Kumu Karen teaches Hawaiian values in the form of short stories to schools, public and private groups and businesses. She is currently writing a book on Hawaiian Values, and has had some of her work published in Hiroshima.

Hawaiian Values

Kupaianaha—Amazing

(This true story takes place on the Island of Maui.)

My son Conan rented a little house near the entrance to Iao Valley. It was a spacious house, surrounded by tall trees on one side, with gorgeous mountain views. From the house a steep driveway curved upward toward the busy street where cars sped by in both directions. On the hill above the house, fragrant plumeria trees faced the busy street.

plumeria flowers

When my son moved into the house, his landlord told him not to let anyone pick the plumeria flowers because they might break the delicate branches. One day an old Hawaiian kupuna , (grandmother), with short gray hair came and picked the plumeria blossoms. Conan knew that he should tell her not to pick the flowers, but felt that it would be disrespectful to speak to the elderly kupuna in such a way. Now it seemed that she came every day, but because of his kindness, he pretended not to see her.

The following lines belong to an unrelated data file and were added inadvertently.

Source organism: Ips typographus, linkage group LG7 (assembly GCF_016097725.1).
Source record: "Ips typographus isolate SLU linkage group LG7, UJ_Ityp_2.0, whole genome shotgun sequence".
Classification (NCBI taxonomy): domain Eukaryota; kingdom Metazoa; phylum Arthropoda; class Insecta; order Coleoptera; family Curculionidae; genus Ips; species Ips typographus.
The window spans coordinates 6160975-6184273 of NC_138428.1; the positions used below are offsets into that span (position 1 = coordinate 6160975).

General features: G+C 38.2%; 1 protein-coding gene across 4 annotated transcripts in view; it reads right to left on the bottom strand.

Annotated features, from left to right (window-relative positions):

After teaching Tahitian drumming that day, he walked in and out of the house unloading the huge drums from his van to the storage area in the back room. His two daughters, Eleu, 5, and Waiwai, 3 were playing near the house as he transferred the heavy drums. Suddenly from the street above the house he heard the loud blasting of many car horns. He looked down and only one of his daughters was there! His heart dropped. He told Eleu to stay where she was, and rushed up the steep driveway toward the sound of the blasting car horns, praying as he went. He fully expected to see the baby’s lifeless body on the roadway. Instead, he saw the baby held safely in the arms of the kupuna who had been picking his flowers. Alerted by the blasting horns of the concerned motorist, she had discovered the child wandering onto the busy street, and retrieved her.

He took the baby from the woman’s arms, holding his child tightly against his pounding heart, and thanking God for sparing her life. It wasn’t until later that he remembered that in all of the confusion, he had forgotten to thank the kupuna who had saved her..

He looked for her the next day, and the next, and the next, but she never returned. Was she an angel sent from Heaven to save his child? Had his kindness to her qualified him as worthy to receive such a gift? He would never know.

When I see the beautiful and fragrant plumeria blossoms I think about the angel sent to save my granddaughter. I will continue to send my prayers of thanks forever. Kupaianaha, amazing.